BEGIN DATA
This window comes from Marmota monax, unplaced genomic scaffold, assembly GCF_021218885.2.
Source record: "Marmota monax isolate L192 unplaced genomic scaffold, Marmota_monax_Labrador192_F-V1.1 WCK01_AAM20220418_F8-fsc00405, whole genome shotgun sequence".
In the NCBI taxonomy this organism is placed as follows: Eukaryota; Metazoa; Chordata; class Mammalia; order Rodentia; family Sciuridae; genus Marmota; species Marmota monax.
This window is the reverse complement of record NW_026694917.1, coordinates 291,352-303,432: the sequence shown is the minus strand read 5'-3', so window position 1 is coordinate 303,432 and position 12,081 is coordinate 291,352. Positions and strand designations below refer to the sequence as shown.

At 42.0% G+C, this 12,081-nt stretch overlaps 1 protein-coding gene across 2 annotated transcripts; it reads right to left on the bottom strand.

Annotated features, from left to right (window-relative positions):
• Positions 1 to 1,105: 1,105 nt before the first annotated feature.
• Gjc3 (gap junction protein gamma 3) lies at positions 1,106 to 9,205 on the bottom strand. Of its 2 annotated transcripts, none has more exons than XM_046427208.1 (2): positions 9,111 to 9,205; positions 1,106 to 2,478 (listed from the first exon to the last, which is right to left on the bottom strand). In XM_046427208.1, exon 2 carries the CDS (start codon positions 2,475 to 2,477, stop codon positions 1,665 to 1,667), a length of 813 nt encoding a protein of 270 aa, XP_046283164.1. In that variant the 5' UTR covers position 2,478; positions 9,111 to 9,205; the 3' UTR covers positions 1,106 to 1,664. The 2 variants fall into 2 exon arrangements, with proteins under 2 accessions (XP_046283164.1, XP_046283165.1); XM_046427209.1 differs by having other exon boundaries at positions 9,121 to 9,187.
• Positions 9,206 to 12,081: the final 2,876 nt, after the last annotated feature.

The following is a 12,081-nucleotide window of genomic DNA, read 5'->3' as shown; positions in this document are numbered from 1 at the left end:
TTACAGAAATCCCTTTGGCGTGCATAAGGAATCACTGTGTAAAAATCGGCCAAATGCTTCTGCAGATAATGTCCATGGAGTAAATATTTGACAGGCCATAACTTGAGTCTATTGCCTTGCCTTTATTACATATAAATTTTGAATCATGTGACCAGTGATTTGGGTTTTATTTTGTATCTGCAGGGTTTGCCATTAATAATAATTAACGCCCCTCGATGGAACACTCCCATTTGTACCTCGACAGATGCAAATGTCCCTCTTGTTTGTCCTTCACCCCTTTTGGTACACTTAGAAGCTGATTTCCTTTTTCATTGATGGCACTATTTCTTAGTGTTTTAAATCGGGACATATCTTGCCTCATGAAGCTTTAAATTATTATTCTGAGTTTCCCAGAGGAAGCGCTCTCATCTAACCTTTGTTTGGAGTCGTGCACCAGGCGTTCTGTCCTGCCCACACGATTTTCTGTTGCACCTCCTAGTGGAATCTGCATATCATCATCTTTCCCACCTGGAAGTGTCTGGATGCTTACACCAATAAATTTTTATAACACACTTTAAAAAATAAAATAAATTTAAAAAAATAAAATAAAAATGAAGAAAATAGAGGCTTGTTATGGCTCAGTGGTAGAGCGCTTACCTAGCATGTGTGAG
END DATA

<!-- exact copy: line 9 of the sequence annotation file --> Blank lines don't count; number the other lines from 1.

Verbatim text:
• Positions 9,206 to 12,081: the final 2,876 nt, after the last annotated feature.